Addressing requests to work off the clock

Many people enjoy their work, but also look forward to a well-deserved break when their workday is over. Some employers ask their employees to work outside of regular business hours, also referred to as work off the clock, without pay. This is against the law for hourly employees and there are steps they can take to address it.

Common requests and requirements

There are several examples of work hourly employees may be asked to do off the clock. These include responding to work emails and messages, completing projects, attending meetings and events, participating in training sessions and traveling for work. Hourly employees are also allowed meal and rest breaks and should not be asked to work during this time.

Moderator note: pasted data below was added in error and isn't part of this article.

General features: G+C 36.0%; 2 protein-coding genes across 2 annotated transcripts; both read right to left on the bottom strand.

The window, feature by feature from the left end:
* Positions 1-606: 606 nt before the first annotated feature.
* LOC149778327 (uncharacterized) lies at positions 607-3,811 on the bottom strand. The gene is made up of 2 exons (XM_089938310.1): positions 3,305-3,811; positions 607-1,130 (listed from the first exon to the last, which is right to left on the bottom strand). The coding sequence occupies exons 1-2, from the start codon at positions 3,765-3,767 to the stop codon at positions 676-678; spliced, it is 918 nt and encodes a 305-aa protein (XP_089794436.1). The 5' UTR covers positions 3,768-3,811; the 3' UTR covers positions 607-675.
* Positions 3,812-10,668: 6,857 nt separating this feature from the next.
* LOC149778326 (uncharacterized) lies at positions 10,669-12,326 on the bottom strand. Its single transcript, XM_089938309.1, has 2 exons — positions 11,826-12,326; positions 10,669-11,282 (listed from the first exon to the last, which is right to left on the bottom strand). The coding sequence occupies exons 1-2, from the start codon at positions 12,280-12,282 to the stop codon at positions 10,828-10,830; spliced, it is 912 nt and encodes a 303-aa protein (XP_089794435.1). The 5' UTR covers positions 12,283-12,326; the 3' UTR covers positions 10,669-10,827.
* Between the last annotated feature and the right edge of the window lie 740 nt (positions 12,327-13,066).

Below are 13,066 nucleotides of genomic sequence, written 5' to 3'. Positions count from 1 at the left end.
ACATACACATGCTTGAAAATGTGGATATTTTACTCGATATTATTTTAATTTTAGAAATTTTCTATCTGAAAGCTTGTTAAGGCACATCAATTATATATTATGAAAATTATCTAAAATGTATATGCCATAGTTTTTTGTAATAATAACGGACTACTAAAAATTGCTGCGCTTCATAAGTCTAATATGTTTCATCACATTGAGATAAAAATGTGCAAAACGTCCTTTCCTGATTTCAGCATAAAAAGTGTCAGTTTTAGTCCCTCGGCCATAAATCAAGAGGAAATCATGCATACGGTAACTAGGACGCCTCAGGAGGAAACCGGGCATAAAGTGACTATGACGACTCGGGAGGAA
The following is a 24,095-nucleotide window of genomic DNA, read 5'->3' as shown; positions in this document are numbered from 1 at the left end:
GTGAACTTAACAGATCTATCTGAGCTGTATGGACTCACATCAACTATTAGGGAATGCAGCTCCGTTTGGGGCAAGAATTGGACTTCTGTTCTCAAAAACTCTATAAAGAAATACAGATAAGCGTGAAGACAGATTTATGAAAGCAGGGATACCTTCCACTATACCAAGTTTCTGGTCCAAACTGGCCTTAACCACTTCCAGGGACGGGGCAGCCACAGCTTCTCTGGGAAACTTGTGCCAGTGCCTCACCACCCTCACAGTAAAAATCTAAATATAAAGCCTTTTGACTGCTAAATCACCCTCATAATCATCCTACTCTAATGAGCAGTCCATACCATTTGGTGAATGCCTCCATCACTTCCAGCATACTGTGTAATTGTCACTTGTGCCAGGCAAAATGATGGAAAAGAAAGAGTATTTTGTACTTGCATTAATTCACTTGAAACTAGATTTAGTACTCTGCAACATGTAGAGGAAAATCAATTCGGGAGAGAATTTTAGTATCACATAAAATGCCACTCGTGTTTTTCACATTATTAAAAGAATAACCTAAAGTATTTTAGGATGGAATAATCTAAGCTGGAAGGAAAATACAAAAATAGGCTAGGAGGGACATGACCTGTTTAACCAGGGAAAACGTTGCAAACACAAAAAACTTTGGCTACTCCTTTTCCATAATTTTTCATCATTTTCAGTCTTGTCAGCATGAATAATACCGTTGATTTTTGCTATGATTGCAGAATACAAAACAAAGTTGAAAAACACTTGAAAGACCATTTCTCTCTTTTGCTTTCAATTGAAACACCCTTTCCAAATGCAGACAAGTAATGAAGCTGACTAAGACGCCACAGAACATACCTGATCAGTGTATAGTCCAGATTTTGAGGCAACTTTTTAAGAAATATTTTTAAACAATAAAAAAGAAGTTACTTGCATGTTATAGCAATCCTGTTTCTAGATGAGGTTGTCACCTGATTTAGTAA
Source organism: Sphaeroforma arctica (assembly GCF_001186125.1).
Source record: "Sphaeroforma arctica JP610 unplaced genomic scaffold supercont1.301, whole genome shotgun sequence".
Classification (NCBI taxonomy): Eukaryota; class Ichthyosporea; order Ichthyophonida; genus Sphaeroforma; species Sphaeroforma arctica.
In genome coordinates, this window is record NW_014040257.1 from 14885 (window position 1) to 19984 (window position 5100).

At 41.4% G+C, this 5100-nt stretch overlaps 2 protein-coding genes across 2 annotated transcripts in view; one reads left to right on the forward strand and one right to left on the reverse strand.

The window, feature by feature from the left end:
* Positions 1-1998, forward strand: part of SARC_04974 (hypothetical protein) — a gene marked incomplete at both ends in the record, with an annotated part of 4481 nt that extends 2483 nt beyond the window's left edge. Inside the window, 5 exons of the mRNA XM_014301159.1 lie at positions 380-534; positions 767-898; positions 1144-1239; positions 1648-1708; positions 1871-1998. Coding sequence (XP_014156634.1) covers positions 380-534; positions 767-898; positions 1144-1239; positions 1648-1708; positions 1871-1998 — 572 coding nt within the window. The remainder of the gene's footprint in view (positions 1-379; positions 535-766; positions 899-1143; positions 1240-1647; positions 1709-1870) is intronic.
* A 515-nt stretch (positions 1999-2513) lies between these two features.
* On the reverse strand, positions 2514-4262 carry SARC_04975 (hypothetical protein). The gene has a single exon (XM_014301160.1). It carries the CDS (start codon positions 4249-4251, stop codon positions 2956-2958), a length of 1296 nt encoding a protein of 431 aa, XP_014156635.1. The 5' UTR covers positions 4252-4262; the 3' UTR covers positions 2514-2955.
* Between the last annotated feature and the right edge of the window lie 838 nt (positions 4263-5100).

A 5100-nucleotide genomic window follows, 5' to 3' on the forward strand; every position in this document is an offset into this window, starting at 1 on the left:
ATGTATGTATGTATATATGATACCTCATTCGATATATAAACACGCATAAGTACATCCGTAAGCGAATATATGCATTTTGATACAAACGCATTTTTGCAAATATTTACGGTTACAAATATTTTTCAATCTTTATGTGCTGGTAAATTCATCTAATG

In California, employers cannot require or allow employees to work off the clock unless they are paid. Also, hourly employees who work more than 8 hours in a workday or 40 hours in a workweek are usually entitled to overtime pay, which is 1.5 times the employee’s hourly pay rate.

Addressing violations

If an hourly employee is asked or required to work off the clock, it’s helpful for them to keep detailed notes about their work hours and address the issue with their company’s human resources department or their supervisor in writing.

The employee should not be retaliated against for reporting the issue. If the employer does not resolve the concern and pay the employee for time worked off the clock, the employee has the option to file a complaint with the California Labor Commissioner’s Office.

There is support available to address this issue and other employment concerns.